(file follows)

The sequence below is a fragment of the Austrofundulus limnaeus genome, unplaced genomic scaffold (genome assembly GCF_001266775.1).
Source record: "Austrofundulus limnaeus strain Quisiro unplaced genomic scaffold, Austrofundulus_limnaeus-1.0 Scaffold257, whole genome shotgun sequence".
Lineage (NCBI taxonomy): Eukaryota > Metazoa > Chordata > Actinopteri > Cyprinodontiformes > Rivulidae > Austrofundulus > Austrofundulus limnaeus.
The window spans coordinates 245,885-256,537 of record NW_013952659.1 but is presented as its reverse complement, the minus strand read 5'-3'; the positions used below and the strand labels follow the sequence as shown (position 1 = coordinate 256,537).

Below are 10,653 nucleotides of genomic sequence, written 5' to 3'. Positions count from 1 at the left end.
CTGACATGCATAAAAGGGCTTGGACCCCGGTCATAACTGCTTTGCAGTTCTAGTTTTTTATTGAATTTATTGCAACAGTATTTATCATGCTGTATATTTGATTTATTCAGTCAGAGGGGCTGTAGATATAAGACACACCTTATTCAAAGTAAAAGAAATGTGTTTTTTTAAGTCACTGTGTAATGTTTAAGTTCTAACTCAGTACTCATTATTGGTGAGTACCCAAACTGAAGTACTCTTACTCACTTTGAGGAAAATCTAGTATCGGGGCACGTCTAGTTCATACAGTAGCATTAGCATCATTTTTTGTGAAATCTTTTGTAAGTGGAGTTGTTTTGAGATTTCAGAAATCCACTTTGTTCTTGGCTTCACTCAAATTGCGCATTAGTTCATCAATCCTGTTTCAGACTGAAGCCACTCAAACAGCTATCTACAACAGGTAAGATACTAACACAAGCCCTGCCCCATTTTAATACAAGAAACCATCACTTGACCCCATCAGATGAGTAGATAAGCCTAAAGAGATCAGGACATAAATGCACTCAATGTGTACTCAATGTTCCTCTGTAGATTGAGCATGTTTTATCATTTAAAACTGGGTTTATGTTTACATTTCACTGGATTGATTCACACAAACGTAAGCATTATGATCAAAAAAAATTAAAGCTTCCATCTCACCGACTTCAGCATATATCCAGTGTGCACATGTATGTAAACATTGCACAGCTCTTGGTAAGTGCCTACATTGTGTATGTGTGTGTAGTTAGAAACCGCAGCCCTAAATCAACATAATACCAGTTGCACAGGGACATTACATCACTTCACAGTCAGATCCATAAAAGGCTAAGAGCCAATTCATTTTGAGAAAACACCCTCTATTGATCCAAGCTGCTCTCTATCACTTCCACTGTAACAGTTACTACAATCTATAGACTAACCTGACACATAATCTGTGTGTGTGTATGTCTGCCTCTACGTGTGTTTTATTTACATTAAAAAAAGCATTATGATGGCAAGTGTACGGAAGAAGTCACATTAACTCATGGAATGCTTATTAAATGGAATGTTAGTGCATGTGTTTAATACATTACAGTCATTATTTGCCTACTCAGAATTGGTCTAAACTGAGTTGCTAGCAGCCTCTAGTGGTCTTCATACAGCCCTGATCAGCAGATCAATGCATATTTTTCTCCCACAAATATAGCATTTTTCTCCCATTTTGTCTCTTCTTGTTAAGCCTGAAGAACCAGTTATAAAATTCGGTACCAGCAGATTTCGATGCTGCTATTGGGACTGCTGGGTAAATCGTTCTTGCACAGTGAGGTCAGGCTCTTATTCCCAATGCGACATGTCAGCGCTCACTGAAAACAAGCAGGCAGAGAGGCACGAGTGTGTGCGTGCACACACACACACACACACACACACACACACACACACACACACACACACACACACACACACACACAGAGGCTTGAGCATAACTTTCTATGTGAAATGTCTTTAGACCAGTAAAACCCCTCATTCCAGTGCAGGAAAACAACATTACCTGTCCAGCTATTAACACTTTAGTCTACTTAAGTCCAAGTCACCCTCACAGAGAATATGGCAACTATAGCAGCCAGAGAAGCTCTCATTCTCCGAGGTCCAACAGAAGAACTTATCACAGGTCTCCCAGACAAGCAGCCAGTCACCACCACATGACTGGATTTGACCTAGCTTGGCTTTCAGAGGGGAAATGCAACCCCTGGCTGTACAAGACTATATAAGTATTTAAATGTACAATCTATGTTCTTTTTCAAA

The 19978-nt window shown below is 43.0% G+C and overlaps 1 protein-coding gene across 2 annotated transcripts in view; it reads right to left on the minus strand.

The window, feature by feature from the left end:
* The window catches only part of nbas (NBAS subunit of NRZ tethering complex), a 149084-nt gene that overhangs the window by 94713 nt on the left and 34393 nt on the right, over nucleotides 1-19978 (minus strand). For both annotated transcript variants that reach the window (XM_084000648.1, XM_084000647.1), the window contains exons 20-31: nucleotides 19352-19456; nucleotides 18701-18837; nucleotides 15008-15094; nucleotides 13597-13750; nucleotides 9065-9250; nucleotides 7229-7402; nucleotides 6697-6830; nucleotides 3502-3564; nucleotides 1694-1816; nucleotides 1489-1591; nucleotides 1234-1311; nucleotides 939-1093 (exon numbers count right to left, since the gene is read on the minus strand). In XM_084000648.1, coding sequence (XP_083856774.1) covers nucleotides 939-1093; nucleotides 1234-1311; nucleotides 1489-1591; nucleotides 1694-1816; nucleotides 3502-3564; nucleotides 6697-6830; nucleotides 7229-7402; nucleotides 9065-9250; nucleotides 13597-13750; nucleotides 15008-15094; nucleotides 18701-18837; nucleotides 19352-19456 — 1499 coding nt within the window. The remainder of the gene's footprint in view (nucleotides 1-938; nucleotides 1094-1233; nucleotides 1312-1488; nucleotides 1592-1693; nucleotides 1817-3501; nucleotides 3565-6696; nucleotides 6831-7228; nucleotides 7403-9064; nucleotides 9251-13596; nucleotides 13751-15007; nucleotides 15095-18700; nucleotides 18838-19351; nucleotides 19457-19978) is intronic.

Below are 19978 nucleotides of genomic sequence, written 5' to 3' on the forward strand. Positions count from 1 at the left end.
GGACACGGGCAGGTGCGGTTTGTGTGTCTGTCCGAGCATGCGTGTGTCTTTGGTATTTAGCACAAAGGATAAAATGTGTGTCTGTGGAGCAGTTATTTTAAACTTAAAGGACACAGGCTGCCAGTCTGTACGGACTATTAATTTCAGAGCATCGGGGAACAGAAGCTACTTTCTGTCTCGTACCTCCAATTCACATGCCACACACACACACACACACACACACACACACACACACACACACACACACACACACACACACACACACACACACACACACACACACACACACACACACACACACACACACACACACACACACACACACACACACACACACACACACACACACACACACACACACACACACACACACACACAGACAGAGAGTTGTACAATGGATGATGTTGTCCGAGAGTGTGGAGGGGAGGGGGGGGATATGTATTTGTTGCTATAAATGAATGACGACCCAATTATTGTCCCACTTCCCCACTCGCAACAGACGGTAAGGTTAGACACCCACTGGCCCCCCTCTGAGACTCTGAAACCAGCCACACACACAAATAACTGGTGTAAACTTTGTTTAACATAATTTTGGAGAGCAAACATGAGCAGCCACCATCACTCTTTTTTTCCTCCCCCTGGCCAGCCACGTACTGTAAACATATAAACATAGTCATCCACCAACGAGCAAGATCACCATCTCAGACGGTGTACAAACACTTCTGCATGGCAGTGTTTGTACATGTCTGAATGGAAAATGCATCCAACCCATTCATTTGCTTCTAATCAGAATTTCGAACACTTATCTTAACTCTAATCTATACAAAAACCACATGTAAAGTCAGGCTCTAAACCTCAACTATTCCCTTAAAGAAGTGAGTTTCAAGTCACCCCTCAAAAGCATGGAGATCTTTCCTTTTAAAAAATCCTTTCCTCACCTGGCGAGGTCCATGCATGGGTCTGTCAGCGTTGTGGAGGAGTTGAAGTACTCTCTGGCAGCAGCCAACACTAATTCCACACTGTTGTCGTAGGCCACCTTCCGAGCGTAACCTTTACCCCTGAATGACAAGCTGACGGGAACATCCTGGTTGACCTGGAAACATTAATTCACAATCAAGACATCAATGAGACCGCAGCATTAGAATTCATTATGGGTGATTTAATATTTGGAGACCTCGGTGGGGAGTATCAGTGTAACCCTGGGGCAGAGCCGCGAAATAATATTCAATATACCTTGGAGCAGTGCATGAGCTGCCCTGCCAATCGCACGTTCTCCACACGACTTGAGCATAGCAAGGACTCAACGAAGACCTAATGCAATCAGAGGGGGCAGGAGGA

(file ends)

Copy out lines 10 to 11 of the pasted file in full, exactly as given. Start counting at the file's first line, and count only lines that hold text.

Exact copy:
Below are 19978 nucleotides of genomic sequence, written 5' to 3' on the forward strand. Positions count from 1 at the left end.
GGACACGGGCAGGTGCGGTTTGTGTGTCTGTCCGAGCATGCGTGTGTCTTTGGTATTTAGCACAAAGGATAAAATGTGTGTCTGTGGAGCAGTTATTTTAAACTTAAAGGACACAGGCTGCCAGTCTGTACGGACTATTAATTTCAGAGCATCGGGGAACAGAAGCTACTTTCTGTCTCGTACCTCCAATTCACATGCCACACACACACACACACACACACACACACACACACACACACACACACACACACACACACACACACACACACACACACACACACACACACACACACACACACACACACACACACACACACACACACACACACACACACACACACACACACACACACACACACACACACACACACACACACAGACAGAGAGTTGTACAATGGATGATGTTGTCCGAGAGTGTGGAGGGGAGGGGGGGGATATGTATTTGTTGCTATAAATGAATGACGACCCAATTATTGTCCCACTTCCCCACTCGCAACAGACGGTAAGGTTAGACACCCACTGGCCCCCCTCTGAGACTCTGAAACCAGCCACACACACAAATAACTGGTGTAAACTTTGTTTAACATAATTTTGGAGAGCAAACATGAGCAGCCACCATCACTCTTTTTTTCCTCCCCCTGGCCAGCCACGTACTGTAAACATATAAACATAGTCATCCACCAACGAGCAAGATCACCATCTCAGACGGTGTACAAACACTTCTGCATGGCAGTGTTTGTACATGTCTGAATGGAAAATGCATCCAACCCATTCATTTGCTTCTAATCAGAATTTCGAACACTTATCTTAACTCTAATCTATACAAAAACCACATGTAAAGTCAGGCTCTAAACCTCAACTATTCCCTTAAAGAAGTGAGTTTCAAGTCACCCCTCAAAAGCATGGAGATCTTTCCTTTTAAAAAATCCTTTCCTCACCTGGCGAGGTCCATGCATGGGTCTGTCAGCGTTGTGGAGGAGTTGAAGTACTCTCTGGCAGCAGCCAACACTAATTCCACACTGTTGTCGTAGGCCACCTTCCGAGCGTAACCTTTACCCCTGAATGACAAGCTGACGGGAACATCCTGGTTGACCTGGAAACATTAATTCACAATCAAGACATCAATGAGACCGCAGCATTAGAATTCATTATGGGTGATTTAATATTTGGAGACCTCGGTGGGGAGTATCAGTGTAACCCTGGGGCAGAGCCGCGAAATAATATTCAATATACCTTGGAGCAGTGCATGAGCTGCCCTGCCAATCGCACGTTCTCCACACGACTTGAGCATAGCAAGGACTCAACGAAGACCTAATGCAATCAGAGGGGGCAGGAGGA